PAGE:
Higantes Festival, also known as the Feast of San Clemente, is celebrated every November 23 in the town of Angono, Rizal. Angono’s joyous fiesta in honor of San Clemente whose image, resplendent in papal investment, is borne by male devotees during a procession accompanied by parehadoras devotees dressed in colorful local costumes or fishermen's clothes, wooden shoes and carrying boat paddles and higantes, giant paper mache effigies measuring 10-12 feet in height and 4-5 feet in diameter. The street event culminates in fluvial procession at the Laguna de Bay amidst revelry that continues until the image is brought back to its sanctuary.
The streets of Angono are filled with locals and tourists waiting for the grand parade of the higantes, majorettes, bands and floats. The higantes were wearing a colorful costumes and dance gracefully in sync with the drum beats of the musicians that following them.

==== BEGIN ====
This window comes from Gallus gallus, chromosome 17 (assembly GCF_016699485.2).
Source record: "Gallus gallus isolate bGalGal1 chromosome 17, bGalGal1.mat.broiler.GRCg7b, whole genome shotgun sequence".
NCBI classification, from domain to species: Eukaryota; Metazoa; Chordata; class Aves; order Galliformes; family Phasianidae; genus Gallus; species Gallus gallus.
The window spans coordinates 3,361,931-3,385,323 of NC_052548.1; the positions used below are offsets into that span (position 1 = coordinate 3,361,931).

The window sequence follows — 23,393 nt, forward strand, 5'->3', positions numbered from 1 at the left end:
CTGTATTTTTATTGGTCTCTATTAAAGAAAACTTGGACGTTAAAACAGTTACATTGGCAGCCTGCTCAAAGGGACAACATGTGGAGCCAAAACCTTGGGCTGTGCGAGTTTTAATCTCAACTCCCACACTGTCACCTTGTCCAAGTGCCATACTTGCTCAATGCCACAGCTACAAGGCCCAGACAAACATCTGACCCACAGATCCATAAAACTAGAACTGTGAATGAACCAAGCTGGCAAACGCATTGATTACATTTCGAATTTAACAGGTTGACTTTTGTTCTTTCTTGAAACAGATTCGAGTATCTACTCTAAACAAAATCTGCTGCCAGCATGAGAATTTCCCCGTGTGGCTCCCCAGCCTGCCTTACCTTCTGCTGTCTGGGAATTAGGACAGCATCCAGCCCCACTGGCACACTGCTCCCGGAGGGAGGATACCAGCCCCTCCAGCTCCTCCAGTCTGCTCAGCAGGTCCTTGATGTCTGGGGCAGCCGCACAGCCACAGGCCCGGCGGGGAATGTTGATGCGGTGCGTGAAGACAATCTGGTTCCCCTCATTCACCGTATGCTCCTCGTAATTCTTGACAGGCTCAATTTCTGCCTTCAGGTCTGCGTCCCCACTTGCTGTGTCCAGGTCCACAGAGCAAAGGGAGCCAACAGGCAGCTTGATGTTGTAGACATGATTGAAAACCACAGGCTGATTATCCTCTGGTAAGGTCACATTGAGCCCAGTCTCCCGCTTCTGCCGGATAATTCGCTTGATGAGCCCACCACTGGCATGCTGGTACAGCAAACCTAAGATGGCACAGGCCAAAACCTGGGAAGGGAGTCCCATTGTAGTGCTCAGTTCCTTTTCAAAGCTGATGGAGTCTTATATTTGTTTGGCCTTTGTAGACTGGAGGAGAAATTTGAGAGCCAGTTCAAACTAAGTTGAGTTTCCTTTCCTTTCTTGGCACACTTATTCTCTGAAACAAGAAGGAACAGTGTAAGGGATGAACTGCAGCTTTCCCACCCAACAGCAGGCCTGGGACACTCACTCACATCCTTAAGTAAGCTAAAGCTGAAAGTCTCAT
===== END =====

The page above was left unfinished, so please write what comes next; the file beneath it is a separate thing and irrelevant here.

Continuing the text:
As folklore would have it, peasants of Angono made the very first higante in protest of unfair treatment from their Spanish landlord. Formed to resemble their landlord's face, the higante was said to have had big bulging eyes, an unsmiling mouth, and a dour, hands-on-hips stance—exactly how the modern-day higante looks like. The angry peasants then paraded it down the streets in mockery.
Apart from the popular race that involves the Higantes, other notable events during the two day celebration include a specially sung mass, song contests, art exhibitions and not forgetting the local custom of spraying participants and passersby with water using any means possible.